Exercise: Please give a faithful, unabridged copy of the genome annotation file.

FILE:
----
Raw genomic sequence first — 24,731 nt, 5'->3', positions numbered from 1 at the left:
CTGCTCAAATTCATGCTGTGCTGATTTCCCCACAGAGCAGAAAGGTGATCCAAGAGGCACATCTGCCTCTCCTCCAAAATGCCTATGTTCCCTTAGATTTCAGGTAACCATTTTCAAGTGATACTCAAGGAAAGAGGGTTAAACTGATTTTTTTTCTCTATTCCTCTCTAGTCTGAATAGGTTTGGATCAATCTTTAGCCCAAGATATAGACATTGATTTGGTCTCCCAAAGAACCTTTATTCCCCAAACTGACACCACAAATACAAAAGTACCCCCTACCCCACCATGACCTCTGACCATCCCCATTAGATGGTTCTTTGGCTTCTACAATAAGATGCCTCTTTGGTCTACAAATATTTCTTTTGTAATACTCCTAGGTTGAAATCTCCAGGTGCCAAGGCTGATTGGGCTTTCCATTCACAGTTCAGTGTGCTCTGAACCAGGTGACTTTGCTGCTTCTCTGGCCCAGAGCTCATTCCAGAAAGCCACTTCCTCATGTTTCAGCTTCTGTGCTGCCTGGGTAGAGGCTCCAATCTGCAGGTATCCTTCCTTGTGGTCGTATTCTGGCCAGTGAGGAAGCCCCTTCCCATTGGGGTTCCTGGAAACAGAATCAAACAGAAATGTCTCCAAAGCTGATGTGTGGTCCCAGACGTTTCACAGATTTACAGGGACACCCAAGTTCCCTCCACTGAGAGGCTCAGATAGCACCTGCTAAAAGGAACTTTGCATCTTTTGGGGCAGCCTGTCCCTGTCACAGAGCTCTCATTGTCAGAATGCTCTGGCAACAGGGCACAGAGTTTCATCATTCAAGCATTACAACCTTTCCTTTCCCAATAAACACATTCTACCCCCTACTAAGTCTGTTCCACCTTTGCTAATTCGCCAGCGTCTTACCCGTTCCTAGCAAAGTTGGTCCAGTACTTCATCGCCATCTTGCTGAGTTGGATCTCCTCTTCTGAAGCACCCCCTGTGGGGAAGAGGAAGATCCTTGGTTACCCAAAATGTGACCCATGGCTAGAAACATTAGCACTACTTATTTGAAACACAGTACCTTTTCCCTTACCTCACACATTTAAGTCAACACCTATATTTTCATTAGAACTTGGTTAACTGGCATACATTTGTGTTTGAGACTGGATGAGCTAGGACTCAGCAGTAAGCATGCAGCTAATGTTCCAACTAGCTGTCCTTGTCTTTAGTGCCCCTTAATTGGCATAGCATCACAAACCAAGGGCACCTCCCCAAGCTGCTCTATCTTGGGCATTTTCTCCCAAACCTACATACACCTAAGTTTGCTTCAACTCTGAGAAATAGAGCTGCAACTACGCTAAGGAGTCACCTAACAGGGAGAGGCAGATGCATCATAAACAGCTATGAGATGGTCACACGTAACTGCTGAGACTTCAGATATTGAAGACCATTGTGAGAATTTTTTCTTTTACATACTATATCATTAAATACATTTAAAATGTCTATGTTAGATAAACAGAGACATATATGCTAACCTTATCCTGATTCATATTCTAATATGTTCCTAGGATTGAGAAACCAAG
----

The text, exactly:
Raw genomic sequence first — 24,731 nt, 5'->3', positions numbered from 1 at the left:
CTGCTCAAATTCATGCTGTGCTGATTTCCCCACAGAGCAGAAAGGTGATCCAAGAGGCACATCTGCCTCTCCTCCAAAATGCCTATGTTCCCTTAGATTTCAGGTAACCATTTTCAAGTGATACTCAAGGAAAGAGGGTTAAACTGATTTTTTTTCTCTATTCCTCTCTAGTCTGAATAGGTTTGGATCAATCTTTAGCCCAAGATATAGACATTGATTTGGTCTCCCAAAGAACCTTTATTCCCCAAACTGACACCACAAATACAAAAGTACCCCCTACCCCACCATGACCTCTGACCATCCCCATTAGATGGTTCTTTGGCTTCTACAATAAGATGCCTCTTTGGTCTACAAATATTTCTTTTGTAATACTCCTAGGTTGAAATCTCCAGGTGCCAAGGCTGATTGGGCTTTCCATTCACAGTTCAGTGTGCTCTGAACCAGGTGACTTTGCTGCTTCTCTGGCCCAGAGCTCATTCCAGAAAGCCACTTCCTCATGTTTCAGCTTCTGTGCTGCCTGGGTAGAGGCTCCAATCTGCAGGTATCCTTCCTTGTGGTCGTATTCTGGCCAGTGAGGAAGCCCCTTCCCATTGGGGTTCCTGGAAACAGAATCAAACAGAAATGTCTCCAAAGCTGATGTGTGGTCCCAGACGTTTCACAGATTTACAGGGACACCCAAGTTCCCTCCACTGAGAGGCTCAGATAGCACCTGCTAAAAGGAACTTTGCATCTTTTGGGGCAGCCTGTCCCTGTCACAGAGCTCTCATTGTCAGAATGCTCTGGCAACAGGGCACAGAGTTTCATCATTCAAGCATTACAACCTTTCCTTTCCCAATAAACACATTCTACCCCCTACTAAGTCTGTTCCACCTTTGCTAATTCGCCAGCGTCTTACCCGTTCCTAGCAAAGTTGGTCCAGTACTTCATCGCCATCTTGCTGAGTTGGATCTCCTCTTCTGAAGCACCCCCTGTGGGGAAGAGGAAGATCCTTGGTTACCCAAAATGTGACCCATGGCTAGAAACATTAGCACTACTTATTTGAAACACAGTACCTTTTCCCTTACCTCACACATTTAAGTCAACACCTATATTTTCATTAGAACTTGGTTAACTGGCATACATTTGTGTTTGAGACTGGATGAGCTAGGACTCAGCAGTAAGCATGCAGCTAATGTTCCAACTAGCTGTCCTTGTCTTTAGTGCCCCTTAATTGGCATAGCATCACAAACCAAGGGCACCTCCCCAAGCTGCTCTATCTTGGGCATTTTCTCCCAAACCTACATACACCTAAGTTTGCTTCAACTCTGAGAAATAGAGCTGCAACTACGCTAAGGAGTCACCTAACAGGGAGAGGCAGATGCATCATAAACAGCTATGAGATGGTCACACGTAACTGCTGAGACTTCAGATATTGAAGACCATTGTGAGAATTTTTTCTTTTACATACTATATCATTAAATACATTTAAAATGTCTATGTTAGATAAACAGAGACATATATGCTAACCTTATCCTGATTCATATTCTAATATGTTCCTAGGATTGAGAAACCAAG